Bias, it seems, can be hard to avoid. Even when we have the best intentions, people sometimes find themselves making prejudiced decisions.
Recent studies have found that this inadvertent form of discrimination—also known as unintentional bias—regularly happens in hiring. There’s the well-documented “black name” bias, where, according to a 2003 study, potential candidates who had seemingly “white sounding names” received 50 percent more callbacks than names that sound African American. And recently, Rutgers and Syracuse University researchers found discrimination when it came to hiring people with disabilities.
Researchers sent out more than 6,000 fictitious resumes reflecting a qualified candidate for advertised accounting jobs. Half of the applicants had six years of experience, while the other half were just a year out of college. The applicants’ cover letters then reflected their status: While one-third didn’t disclose a disability, a third mentioned the applicant had a spinal cord injury and the other third mentioned having Asperger’s.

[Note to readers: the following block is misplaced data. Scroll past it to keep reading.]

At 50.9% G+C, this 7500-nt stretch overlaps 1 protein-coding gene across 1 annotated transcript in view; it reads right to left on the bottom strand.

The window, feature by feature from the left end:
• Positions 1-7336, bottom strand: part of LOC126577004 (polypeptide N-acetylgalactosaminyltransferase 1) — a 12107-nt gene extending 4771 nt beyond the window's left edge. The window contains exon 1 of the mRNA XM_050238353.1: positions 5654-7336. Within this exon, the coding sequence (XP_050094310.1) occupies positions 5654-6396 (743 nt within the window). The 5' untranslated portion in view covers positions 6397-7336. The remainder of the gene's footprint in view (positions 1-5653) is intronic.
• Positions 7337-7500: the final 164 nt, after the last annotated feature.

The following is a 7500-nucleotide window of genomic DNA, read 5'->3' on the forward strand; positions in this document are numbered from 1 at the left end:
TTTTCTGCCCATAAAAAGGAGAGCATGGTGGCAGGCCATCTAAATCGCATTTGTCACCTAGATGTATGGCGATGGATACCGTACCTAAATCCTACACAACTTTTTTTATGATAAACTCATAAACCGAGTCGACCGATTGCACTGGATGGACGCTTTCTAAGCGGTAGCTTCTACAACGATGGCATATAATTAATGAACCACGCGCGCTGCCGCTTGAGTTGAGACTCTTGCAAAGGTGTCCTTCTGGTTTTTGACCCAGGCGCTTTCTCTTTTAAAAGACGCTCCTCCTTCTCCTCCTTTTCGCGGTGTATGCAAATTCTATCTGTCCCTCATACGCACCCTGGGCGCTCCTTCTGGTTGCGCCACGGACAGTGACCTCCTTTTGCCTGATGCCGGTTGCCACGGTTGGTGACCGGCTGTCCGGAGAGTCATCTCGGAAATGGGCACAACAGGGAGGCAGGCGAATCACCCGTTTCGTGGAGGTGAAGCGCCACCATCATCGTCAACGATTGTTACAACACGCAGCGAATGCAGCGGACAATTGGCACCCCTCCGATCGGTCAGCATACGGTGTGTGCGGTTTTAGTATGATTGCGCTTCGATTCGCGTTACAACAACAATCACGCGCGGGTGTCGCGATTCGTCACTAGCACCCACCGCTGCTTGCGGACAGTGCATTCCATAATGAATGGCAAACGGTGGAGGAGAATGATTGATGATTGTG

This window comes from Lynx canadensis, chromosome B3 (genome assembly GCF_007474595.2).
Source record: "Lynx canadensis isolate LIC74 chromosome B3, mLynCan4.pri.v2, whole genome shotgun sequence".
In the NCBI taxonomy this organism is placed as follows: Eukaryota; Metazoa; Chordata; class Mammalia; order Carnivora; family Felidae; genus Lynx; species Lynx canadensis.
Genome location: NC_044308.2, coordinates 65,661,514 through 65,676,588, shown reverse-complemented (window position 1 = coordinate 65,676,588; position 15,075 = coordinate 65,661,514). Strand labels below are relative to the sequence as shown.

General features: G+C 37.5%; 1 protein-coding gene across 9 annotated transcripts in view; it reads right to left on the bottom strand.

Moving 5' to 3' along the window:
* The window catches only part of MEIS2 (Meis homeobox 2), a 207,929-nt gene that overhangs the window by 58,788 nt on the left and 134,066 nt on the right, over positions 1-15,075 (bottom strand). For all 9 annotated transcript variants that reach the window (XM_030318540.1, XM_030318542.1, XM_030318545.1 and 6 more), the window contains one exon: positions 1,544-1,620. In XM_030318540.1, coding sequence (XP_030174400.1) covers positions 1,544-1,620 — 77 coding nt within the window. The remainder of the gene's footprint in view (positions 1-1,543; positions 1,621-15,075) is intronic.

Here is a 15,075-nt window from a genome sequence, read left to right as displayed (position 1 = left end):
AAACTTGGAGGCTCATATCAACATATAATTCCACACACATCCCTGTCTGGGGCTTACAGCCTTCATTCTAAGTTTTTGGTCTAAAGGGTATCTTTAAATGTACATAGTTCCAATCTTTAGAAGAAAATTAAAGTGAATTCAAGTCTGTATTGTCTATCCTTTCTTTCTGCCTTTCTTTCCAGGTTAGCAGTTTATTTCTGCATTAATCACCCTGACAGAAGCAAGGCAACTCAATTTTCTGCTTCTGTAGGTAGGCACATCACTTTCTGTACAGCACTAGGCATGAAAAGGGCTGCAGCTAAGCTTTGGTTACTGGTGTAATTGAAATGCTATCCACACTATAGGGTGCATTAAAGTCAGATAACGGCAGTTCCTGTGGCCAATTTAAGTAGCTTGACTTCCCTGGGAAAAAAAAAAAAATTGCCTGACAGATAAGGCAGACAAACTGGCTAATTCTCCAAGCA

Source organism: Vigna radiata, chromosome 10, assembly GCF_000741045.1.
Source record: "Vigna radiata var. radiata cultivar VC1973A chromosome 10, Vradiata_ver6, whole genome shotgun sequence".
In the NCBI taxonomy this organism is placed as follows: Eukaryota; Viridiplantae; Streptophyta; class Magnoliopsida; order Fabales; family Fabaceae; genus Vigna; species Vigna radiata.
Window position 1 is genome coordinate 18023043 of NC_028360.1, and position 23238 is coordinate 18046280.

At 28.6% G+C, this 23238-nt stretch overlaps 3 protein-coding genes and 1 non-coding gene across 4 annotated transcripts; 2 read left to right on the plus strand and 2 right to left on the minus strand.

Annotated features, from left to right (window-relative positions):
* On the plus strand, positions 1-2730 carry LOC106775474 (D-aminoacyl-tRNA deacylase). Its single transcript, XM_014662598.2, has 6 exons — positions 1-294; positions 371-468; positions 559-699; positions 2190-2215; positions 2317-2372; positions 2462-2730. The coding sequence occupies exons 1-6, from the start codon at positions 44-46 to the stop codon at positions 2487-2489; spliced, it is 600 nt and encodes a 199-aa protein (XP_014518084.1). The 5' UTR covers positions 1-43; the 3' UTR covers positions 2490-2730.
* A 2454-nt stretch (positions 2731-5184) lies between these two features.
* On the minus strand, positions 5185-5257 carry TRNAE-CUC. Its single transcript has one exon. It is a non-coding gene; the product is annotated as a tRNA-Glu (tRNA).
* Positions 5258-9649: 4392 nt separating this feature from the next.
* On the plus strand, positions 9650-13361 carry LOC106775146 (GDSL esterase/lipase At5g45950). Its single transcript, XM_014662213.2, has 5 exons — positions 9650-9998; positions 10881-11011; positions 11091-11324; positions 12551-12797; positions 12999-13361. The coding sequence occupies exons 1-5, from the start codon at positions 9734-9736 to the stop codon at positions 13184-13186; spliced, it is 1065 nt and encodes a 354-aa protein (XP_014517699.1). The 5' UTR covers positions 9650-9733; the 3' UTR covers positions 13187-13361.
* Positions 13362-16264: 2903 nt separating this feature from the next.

“We created people who were truly experts in that profession,” Mason Ameri, a researcher at Rutgers, told The New York Times. “We thought the employer would want to at least speak to this person, shoot an email, send a phone call, see if I could put a face to a name.”
But the study found that to not be the case, with disabled candidates receiving 26 percent “fewer expressions of employer interest than those without disabilities, with little difference between the two types of disability,” according to a summary of the study published on The National Bureau of Economic Research.
According to the study, small businesses with fewer than 15 employees (and thereby not beholden to the Americans with Disability Act) were the least likely to express interest in a disabled candidate.
Diversity isn’t just a buzzword—it can increase a company’s value. Here are some ways businesses can reduce the likelihood of unintentional hiring discrimination,
Find Your Bias